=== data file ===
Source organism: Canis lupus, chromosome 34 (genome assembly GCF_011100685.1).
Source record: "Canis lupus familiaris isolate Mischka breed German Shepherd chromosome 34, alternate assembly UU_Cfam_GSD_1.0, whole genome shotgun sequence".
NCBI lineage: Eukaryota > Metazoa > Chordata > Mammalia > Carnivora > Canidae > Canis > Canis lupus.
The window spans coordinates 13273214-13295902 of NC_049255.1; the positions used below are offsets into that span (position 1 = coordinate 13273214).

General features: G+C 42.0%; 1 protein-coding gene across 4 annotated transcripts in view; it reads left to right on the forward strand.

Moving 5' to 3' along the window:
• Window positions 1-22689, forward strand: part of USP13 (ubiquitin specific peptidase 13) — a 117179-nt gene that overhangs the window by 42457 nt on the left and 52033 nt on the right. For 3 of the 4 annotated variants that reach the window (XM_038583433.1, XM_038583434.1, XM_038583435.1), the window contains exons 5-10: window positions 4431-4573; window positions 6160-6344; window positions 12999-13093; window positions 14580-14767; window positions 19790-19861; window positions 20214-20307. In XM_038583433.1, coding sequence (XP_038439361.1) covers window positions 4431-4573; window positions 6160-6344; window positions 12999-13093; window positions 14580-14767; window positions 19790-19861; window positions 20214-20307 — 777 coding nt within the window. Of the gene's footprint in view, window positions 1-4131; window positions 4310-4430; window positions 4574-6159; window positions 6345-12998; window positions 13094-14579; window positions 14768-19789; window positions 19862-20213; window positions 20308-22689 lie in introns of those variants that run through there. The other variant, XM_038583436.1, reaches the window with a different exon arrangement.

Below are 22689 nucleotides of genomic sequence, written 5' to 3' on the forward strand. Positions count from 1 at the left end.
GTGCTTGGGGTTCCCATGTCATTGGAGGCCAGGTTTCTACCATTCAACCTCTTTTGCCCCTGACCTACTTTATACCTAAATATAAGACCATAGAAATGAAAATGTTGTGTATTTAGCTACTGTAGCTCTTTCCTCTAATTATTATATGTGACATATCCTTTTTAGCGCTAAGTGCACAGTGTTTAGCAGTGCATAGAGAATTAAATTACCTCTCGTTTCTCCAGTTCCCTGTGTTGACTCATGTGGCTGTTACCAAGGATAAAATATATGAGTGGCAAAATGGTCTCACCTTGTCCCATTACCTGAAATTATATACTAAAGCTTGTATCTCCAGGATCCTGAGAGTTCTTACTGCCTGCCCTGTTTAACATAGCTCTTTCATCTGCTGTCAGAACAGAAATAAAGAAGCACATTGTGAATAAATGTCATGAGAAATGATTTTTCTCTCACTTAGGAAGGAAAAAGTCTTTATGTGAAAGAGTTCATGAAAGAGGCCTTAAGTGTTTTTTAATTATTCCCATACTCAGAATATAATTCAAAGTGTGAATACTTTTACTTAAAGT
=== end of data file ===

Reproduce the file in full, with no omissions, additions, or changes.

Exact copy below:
Source organism: Canis lupus, chromosome 34 (genome assembly GCF_011100685.1).
Source record: "Canis lupus familiaris isolate Mischka breed German Shepherd chromosome 34, alternate assembly UU_Cfam_GSD_1.0, whole genome shotgun sequence".
NCBI lineage: Eukaryota > Metazoa > Chordata > Mammalia > Carnivora > Canidae > Canis > Canis lupus.
The window spans coordinates 13273214-13295902 of NC_049255.1; the positions used below are offsets into that span (position 1 = coordinate 13273214).

General features: G+C 42.0%; 1 protein-coding gene across 4 annotated transcripts in view; it reads left to right on the forward strand.

Moving 5' to 3' along the window:
• Window positions 1-22689, forward strand: part of USP13 (ubiquitin specific peptidase 13) — a 117179-nt gene that overhangs the window by 42457 nt on the left and 52033 nt on the right. For 3 of the 4 annotated variants that reach the window (XM_038583433.1, XM_038583434.1, XM_038583435.1), the window contains exons 5-10: window positions 4431-4573; window positions 6160-6344; window positions 12999-13093; window positions 14580-14767; window positions 19790-19861; window positions 20214-20307. In XM_038583433.1, coding sequence (XP_038439361.1) covers window positions 4431-4573; window positions 6160-6344; window positions 12999-13093; window positions 14580-14767; window positions 19790-19861; window positions 20214-20307 — 777 coding nt within the window. Of the gene's footprint in view, window positions 1-4131; window positions 4310-4430; window positions 4574-6159; window positions 6345-12998; window positions 13094-14579; window positions 14768-19789; window positions 19862-20213; window positions 20308-22689 lie in introns of those variants that run through there. The other variant, XM_038583436.1, reaches the window with a different exon arrangement.

Below are 22689 nucleotides of genomic sequence, written 5' to 3' on the forward strand. Positions count from 1 at the left end.
GTGCTTGGGGTTCCCATGTCATTGGAGGCCAGGTTTCTACCATTCAACCTCTTTTGCCCCTGACCTACTTTATACCTAAATATAAGACCATAGAAATGAAAATGTTGTGTATTTAGCTACTGTAGCTCTTTCCTCTAATTATTATATGTGACATATCCTTTTTAGCGCTAAGTGCACAGTGTTTAGCAGTGCATAGAGAATTAAATTACCTCTCGTTTCTCCAGTTCCCTGTGTTGACTCATGTGGCTGTTACCAAGGATAAAATATATGAGTGGCAAAATGGTCTCACCTTGTCCCATTACCTGAAATTATATACTAAAGCTTGTATCTCCAGGATCCTGAGAGTTCTTACTGCCTGCCCTGTTTAACATAGCTCTTTCATCTGCTGTCAGAACAGAAATAAAGAAGCACATTGTGAATAAATGTCATGAGAAATGATTTTTCTCTCACTTAGGAAGGAAAAAGTCTTTATGTGAAAGAGTTCATGAAAGAGGCCTTAAGTGTTTTTTAATTATTCCCATACTCAGAATATAATTCAAAGTGTGAATACTTTTACTTAAAGT